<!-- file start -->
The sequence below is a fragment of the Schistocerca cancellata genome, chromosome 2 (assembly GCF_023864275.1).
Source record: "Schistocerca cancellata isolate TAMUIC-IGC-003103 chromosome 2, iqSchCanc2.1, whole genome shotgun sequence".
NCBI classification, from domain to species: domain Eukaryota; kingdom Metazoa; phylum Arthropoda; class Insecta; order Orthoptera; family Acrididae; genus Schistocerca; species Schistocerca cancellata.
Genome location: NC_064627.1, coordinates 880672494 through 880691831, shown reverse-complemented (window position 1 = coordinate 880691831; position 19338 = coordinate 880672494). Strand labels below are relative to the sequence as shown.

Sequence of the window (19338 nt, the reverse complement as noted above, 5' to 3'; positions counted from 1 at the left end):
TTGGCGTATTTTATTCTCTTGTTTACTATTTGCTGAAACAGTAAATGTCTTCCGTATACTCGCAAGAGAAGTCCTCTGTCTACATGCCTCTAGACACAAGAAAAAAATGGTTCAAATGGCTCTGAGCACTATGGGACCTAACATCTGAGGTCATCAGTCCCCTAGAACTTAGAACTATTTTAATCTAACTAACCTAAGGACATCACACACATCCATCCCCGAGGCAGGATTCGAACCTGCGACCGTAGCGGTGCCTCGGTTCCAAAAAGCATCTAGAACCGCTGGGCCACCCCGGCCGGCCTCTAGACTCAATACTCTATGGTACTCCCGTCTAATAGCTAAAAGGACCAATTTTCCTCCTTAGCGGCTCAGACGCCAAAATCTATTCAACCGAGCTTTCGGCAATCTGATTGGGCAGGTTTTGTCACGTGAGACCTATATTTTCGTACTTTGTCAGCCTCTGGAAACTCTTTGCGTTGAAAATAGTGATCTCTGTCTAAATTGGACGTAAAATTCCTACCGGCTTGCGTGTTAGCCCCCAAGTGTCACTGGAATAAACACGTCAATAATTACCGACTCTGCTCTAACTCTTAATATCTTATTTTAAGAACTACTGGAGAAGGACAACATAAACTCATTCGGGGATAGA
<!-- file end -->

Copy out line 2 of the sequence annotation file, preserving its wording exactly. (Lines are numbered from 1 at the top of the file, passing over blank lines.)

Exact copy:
Source record: "Schistocerca cancellata isolate TAMUIC-IGC-003103 chromosome 2, iqSchCanc2.1, whole genome shotgun sequence".